My experiences are that even a short run helps clear my mind and lift my spirits. However, the long runs are where I find myself spiritually. When you have torn yourself down to the point that all you can focus on is each step, you will bare your soul to yourself. You will find out what you truly value and believe. When I am deep in the pain cave, I think about my wife, my kids, people I know who deal with disabilities and pain daily, and then tell myself that if they can deal with it, I can deal with this.
After 50 miles, there are no lies. The truth is exposed. People that I have profiled on my blog, many of them are addicts and/or dealing with depression. I can tell you that they all say that running has saved their lives. It's a healthy addiction and a wonderful anti-depressant. There is a lot of medical evidence out there to support that as well.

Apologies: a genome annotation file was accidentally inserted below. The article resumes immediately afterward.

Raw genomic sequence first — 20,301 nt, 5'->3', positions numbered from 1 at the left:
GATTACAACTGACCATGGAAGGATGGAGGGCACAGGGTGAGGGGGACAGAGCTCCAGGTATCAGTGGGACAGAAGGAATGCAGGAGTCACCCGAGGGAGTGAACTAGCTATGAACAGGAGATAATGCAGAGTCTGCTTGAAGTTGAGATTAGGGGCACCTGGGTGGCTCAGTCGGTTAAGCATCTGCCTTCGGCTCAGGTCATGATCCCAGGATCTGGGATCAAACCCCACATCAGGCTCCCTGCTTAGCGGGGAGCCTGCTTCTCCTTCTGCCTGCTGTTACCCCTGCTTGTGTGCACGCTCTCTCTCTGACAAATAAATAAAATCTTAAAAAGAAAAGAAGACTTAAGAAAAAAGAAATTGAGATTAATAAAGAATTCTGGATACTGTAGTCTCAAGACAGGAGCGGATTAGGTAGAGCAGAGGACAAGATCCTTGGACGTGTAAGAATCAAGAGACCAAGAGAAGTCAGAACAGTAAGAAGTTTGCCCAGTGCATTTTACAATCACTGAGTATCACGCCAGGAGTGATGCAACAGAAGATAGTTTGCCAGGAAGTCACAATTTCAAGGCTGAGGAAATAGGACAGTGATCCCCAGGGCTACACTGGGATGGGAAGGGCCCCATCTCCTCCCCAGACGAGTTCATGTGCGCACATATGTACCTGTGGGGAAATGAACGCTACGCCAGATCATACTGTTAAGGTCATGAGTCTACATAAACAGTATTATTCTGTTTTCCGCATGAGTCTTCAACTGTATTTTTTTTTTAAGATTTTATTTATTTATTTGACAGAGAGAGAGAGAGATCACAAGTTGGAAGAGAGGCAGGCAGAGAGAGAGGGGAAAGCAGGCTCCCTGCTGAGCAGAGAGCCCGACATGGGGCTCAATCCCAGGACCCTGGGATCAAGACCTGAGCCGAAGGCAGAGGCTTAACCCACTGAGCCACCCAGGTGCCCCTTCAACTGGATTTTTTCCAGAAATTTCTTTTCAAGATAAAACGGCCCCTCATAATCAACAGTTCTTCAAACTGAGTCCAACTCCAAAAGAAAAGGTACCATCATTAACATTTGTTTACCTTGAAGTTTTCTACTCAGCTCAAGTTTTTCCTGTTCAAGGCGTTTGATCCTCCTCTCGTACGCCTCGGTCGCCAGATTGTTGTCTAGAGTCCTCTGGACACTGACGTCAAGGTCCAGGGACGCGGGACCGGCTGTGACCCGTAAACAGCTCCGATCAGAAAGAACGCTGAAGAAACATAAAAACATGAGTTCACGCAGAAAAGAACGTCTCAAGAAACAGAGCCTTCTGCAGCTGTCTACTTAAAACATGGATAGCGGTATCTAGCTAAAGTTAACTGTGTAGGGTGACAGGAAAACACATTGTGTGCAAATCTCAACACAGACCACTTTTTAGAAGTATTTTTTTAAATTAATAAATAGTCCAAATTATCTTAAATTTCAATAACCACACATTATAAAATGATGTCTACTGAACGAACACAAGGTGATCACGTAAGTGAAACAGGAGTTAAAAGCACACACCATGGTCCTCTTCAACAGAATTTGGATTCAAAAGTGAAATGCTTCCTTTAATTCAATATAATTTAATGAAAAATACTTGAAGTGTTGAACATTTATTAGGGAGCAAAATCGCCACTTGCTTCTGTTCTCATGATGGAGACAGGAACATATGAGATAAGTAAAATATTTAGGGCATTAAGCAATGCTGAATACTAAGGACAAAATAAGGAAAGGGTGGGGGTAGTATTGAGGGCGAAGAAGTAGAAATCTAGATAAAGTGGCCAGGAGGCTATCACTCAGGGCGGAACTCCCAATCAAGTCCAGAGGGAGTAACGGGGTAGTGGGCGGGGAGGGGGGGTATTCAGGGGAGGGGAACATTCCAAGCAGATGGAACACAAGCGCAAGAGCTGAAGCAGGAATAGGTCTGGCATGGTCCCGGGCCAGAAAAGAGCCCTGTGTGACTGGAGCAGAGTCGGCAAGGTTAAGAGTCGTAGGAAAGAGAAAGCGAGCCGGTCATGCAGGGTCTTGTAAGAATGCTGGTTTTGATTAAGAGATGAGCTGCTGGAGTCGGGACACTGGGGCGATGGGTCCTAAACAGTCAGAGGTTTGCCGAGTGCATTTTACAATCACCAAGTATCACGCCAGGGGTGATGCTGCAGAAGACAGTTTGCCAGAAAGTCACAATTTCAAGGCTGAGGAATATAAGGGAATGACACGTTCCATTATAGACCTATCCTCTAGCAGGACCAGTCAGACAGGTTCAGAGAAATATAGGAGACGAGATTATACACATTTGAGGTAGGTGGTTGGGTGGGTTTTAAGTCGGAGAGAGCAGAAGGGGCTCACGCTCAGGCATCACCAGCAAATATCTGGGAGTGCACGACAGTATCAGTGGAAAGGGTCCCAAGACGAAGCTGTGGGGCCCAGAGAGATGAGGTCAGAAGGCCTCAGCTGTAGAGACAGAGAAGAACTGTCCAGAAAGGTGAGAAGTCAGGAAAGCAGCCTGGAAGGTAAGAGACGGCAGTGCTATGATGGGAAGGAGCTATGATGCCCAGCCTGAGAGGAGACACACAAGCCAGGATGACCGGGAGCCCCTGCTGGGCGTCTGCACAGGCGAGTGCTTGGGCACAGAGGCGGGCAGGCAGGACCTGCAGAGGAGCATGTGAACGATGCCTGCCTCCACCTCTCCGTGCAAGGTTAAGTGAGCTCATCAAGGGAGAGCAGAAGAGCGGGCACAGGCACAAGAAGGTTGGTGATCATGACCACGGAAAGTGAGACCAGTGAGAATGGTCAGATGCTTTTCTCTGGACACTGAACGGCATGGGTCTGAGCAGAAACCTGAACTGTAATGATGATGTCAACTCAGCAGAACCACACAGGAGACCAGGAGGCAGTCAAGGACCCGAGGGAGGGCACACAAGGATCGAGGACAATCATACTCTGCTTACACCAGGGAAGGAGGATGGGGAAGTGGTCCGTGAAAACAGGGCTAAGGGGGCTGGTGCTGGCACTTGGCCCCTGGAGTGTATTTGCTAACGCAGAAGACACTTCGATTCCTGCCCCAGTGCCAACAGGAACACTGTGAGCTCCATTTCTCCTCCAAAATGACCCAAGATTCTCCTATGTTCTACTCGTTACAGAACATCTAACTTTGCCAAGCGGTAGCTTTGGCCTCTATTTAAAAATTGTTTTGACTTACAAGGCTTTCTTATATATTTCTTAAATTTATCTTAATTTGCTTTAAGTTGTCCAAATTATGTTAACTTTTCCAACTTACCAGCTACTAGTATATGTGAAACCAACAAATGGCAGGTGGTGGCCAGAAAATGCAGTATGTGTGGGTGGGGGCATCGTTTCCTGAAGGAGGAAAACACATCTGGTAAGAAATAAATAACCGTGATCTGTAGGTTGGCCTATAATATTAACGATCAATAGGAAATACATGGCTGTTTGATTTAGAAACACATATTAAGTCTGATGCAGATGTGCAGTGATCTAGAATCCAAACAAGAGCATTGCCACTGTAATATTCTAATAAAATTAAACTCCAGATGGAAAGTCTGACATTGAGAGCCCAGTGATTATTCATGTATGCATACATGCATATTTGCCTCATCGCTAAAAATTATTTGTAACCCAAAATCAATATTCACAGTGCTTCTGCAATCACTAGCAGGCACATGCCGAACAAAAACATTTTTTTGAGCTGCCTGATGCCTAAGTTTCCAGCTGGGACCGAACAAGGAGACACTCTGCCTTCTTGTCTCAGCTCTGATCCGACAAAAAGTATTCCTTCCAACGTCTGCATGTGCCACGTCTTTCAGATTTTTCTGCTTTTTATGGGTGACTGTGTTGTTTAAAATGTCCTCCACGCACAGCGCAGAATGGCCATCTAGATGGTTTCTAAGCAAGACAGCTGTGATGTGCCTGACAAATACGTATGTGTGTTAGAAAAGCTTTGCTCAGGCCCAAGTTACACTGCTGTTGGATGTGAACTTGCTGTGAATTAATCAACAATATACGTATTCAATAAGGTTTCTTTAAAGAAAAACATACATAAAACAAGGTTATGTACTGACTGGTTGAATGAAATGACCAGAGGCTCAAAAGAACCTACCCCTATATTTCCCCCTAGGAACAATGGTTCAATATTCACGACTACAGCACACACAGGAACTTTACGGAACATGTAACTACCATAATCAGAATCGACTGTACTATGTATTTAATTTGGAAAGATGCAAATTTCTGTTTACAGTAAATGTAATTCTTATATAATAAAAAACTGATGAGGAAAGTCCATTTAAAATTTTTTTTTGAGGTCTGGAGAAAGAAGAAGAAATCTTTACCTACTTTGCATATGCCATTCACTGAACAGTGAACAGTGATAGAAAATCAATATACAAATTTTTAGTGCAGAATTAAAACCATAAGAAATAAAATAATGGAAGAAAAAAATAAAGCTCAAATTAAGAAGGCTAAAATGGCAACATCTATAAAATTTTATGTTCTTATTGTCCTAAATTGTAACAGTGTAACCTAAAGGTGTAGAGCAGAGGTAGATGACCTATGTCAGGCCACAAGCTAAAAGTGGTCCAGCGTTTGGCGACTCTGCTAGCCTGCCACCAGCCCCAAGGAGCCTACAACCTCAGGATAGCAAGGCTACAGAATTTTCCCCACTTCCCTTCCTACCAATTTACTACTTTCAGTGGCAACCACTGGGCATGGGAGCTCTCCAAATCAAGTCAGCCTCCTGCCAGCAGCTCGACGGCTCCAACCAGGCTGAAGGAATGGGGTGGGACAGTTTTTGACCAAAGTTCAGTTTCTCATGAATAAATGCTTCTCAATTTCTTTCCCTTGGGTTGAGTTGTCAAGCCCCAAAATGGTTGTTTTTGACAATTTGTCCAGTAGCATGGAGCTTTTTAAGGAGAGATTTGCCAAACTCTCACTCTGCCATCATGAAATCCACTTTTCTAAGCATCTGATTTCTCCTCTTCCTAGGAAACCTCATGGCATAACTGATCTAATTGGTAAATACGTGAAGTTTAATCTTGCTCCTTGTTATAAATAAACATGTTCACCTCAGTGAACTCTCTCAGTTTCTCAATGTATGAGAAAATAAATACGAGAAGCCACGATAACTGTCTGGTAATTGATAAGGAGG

Every trail runner has their regular route. Where is your favorite place to run?
I am in love with the trails we have right here in Greensboro, NC. They are a part of the Mountains to Seas trail system. I walk out my door and I have access to endless trails! So obviously the events that are near and dear to my heart are these local ones. Trivium and Junction 311 put on some great local trail events. In the spring we have the Northern Trails Marathon and in the fall, I look forward to the Triple Lakes 40 miler!
I have been fortunate to run all over the world and have enjoyed many of the trails in Florence, Italy all the way to Poznan, Poland. But one race that changed my life was the Great Run Manchester, UK 10k. When a buddy asked me to sign up I thought sure, a little 10k will be a great goal. There were like 60,000 screaming fans and it was televised! The adrenaline rush was incredible!